"He negociado con maricones, prostitutas, con ñángaras (izquierdistas), negros, blancos. Ese es mi trabajo, yo estudié eso. No tengo prejuicios raciales, me gusta el negrito del batey que está presidiendo los Estados Unidos."


"I have negotiated with queers, prostitutes, leftists, blacks, whites. This is my job, I studied for it. I am not racially prejudiced. I like the little black sugar plantation worker who is president of the United States."

(photo source)

Tuesday, July 7, 2009

The Congressional Coup Caucus

Mark Leon Goldberg reports that "Florida Republican Connie Mack (pictured) is circulating a congressional resolution that effectively supports the coup" in Honduras.

So far, the Congressional Coup Caucus, or CCC, includes:

Dan Burton (Republican from Indiana)

Jeff Fortenberry (Republican from Nebraska)

Connie Mack (Republican from Florida)

Dana Rohrabacher (Republican from California)

I will keep updating the list as it grows.

I believe it's good to keep track of those in government who, while drawing a paycheck and benefits courtesy of the U.S. taxpayers, are also intent in undermining democratic institutions around the world.

(picture source)

The Vacuity of TV News People

Just in case this wasn't clear enough already, the news coverage of the death of Michael Jackson has, once again, exposed TV news people for what they truly are: a group of wealthy, out of touch, vacuous people who think that Americans ought to share their obsession with tabloid news.

For the past week and a half, the American people have been relentlessly subjected to the Michael Jackson death story. Don't get me wrong. Unlike New York Representative Peter King, I believe Michael Jackson to be a victim, whose death is the ultimate corollary to a somewhat tragic existence (more on that in some possible future blog).

TV news organizations generally justify their obsession with tabloid news by saying that they just cover what the people are interested in. But in a late June poll by the Pew Research Center for People and the Press, 64 percent of respondents said news organizations provided too much coverage of Michael Jackson's death. And what was the reaction of TV news media to this unequivocal verdict? More Michael Jackson coverage.

What this goes to show is that the "people" that TV news people refer to is really not the people at large but, rather, themselves. They are the ones who are obsessed with the death of Michael Jackson and everything glamorous. I, for one, would like to hear news about what's going on in Iran, the coup in Honduras, the health care debate, and, why not, some Michael Jackson too. And talking about Iran, it was pretty astonishing to see how the news media switched from total Iran coverage to total Michael Jackson coverage without even blinking.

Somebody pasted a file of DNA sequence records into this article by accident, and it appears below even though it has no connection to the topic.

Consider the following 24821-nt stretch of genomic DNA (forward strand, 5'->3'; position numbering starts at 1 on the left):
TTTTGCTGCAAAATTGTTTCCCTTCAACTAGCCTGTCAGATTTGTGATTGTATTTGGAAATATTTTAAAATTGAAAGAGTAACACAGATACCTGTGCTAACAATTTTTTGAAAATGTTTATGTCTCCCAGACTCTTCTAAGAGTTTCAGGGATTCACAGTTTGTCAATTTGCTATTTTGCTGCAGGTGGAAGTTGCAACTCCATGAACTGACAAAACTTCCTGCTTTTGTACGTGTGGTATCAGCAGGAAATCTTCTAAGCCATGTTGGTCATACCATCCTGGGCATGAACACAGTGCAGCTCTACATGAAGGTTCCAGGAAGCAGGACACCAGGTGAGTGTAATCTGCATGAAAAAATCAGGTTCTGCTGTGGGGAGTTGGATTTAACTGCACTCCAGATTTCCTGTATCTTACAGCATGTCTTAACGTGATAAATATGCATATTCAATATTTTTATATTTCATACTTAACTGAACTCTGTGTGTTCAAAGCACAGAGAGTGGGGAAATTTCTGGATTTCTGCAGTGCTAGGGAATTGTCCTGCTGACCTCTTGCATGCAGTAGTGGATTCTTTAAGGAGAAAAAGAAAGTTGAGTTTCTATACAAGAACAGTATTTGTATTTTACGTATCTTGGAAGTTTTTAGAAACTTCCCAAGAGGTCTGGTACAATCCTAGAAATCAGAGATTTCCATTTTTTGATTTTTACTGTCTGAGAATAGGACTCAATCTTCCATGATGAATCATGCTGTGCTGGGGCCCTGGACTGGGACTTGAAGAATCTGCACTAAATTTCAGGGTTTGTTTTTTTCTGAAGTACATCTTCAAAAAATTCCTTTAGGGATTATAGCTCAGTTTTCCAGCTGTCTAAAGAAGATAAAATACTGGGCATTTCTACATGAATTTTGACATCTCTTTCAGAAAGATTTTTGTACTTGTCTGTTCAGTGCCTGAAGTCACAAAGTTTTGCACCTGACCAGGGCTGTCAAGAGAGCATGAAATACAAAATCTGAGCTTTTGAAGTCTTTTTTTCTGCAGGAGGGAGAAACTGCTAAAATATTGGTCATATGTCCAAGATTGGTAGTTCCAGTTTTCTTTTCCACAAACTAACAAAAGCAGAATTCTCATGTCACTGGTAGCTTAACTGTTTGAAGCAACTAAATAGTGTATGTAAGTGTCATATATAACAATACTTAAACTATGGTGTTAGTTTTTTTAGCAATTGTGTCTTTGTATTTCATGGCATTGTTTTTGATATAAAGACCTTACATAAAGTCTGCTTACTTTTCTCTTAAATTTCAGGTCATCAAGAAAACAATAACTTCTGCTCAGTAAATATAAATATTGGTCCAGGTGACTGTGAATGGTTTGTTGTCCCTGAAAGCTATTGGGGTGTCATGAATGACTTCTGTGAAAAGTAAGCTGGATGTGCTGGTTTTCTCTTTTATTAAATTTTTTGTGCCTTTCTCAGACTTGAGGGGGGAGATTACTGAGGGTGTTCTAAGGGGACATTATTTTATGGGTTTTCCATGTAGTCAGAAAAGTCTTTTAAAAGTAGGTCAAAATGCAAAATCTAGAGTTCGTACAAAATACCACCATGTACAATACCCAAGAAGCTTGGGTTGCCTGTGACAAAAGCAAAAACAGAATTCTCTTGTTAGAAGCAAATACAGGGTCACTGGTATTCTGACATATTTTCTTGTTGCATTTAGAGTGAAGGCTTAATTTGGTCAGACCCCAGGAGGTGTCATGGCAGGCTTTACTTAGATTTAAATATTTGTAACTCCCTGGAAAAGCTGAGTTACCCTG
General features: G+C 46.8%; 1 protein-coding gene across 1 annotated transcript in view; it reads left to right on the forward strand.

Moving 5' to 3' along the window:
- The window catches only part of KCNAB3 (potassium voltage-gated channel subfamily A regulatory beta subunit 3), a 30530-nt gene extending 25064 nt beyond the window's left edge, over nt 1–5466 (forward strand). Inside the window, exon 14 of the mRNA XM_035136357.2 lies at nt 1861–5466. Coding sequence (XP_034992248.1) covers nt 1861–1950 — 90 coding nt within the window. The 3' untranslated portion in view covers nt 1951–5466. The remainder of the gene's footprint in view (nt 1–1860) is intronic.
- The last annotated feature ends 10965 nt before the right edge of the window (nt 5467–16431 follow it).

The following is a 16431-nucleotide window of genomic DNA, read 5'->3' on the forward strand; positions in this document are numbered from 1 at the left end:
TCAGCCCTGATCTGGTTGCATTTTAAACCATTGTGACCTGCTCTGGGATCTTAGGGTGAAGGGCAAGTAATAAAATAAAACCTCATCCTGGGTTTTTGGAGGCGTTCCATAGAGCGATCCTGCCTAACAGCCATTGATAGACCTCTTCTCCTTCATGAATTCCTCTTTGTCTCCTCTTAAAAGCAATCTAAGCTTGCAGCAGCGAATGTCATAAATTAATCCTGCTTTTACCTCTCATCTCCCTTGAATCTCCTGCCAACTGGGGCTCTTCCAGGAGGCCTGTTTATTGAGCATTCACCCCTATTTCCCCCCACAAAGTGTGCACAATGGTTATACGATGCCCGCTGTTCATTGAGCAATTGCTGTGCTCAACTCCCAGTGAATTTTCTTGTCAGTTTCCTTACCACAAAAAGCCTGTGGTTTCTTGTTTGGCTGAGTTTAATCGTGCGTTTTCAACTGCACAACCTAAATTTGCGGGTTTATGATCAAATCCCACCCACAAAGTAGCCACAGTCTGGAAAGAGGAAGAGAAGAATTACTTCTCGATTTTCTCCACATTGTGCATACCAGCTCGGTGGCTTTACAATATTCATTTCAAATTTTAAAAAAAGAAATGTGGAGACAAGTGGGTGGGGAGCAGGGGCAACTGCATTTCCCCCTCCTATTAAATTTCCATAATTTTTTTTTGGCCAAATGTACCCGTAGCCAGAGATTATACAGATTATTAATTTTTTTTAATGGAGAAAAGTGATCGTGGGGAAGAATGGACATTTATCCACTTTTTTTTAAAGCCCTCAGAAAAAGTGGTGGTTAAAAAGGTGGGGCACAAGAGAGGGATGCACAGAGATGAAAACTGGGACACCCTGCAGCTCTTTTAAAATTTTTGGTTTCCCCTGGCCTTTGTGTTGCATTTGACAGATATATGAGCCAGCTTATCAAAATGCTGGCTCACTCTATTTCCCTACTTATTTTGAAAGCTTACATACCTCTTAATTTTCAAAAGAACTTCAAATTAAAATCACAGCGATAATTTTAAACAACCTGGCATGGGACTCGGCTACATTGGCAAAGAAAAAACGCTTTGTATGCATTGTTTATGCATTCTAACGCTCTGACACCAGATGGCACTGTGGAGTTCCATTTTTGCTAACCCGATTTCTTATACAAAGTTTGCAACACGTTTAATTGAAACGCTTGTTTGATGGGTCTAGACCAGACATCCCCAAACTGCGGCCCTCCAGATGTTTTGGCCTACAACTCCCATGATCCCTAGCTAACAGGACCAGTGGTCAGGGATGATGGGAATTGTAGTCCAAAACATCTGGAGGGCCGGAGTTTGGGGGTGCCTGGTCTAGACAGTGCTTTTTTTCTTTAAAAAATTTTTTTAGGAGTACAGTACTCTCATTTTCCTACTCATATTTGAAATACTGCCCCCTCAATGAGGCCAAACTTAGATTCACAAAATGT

The problem, in my opinion, is that many TV news anchors are just plain idiots. They work in a business where their looks are paramount while intelligence is secondary. Actually, intelligence and critical thinking is discouraged as one is supposed to parrot the corporate line without questioning it. So, what seems to be happening in the corporate TV news media is that, as people get hired because of their looks and regardless of their wits, the line between TV anchors and supermodels is becoming more and more blurred.

And what happens when you put a quasi supermodel in charge of a TV news show? You got it, 24-hour Michael Jackson coverage.

(image source)

Monday, July 6, 2009

Honduras Regime Calls Obama "Black Boy"

In the following excerpt from an interview on Honduran TV last night, coup appointed foreign minister Enrique Ortez referred to President Obama as "negrito" or "black boy". While the interview is in spanish, at 0:19 seconds one can clearly hear Ortez call Obama a "negrito who doesn't know where Tegucicalpa is".

According to Wikipedia, the term negrito is a diminutive of the word "negro" and "is used, as a term of endearment meaning "pal", or "buddy" or "friend"," similarly "to the use of the word "nigga" in urban communities in the U.S.".

Here is a rough translation of the video:

Q: Do you think the "gringos," as you call them, would allow an invasion of Honduras promoted by Chavez?

A: They'll allow anything. The United States are not the defenders of democracy. First, the President of the [U.S.] Republic, the black boy, who I respect, doesn’t know where Tegucigalpa is. We know where Washington is and we’re obliged, as a small country, a democratic pygmy, to clarify these concepts for him and to tell him, maybe in his own language, what’s going on.

In the same interview, as reported by the Argentinean daily El Clarín (also in spanish), Ortez referred to Obama as "that know-nothing black boy".

"Con todo, los golpistas dejaron en claro su posición el lunes, por boca del nuevo "canciller", Enrique Ortez Colindres. Cuando en un popular programa periodístico de la TV hondureña le preguntaron por las reacciones internacionales frente al golpe de Estado, dijo sin reparos que no le atribuía importancia alguna a la OEA y a "los otros grupitos que andan por ahí", le pidió a José Luis Rodríguez Zapatero que "vuelva a sus zapatos" y aseguró que no iba a hablar de El Salvador "porque no vale la pena hablar de un país tan chiquito, en el que no se puede jugar al fútbol porque la pelota se cae a otro país". Pero fue por más al definir al presidente de los Estados Unidos, Barack Obama, como "ese negrito que no sabe nada de nada"."

Roughly translated: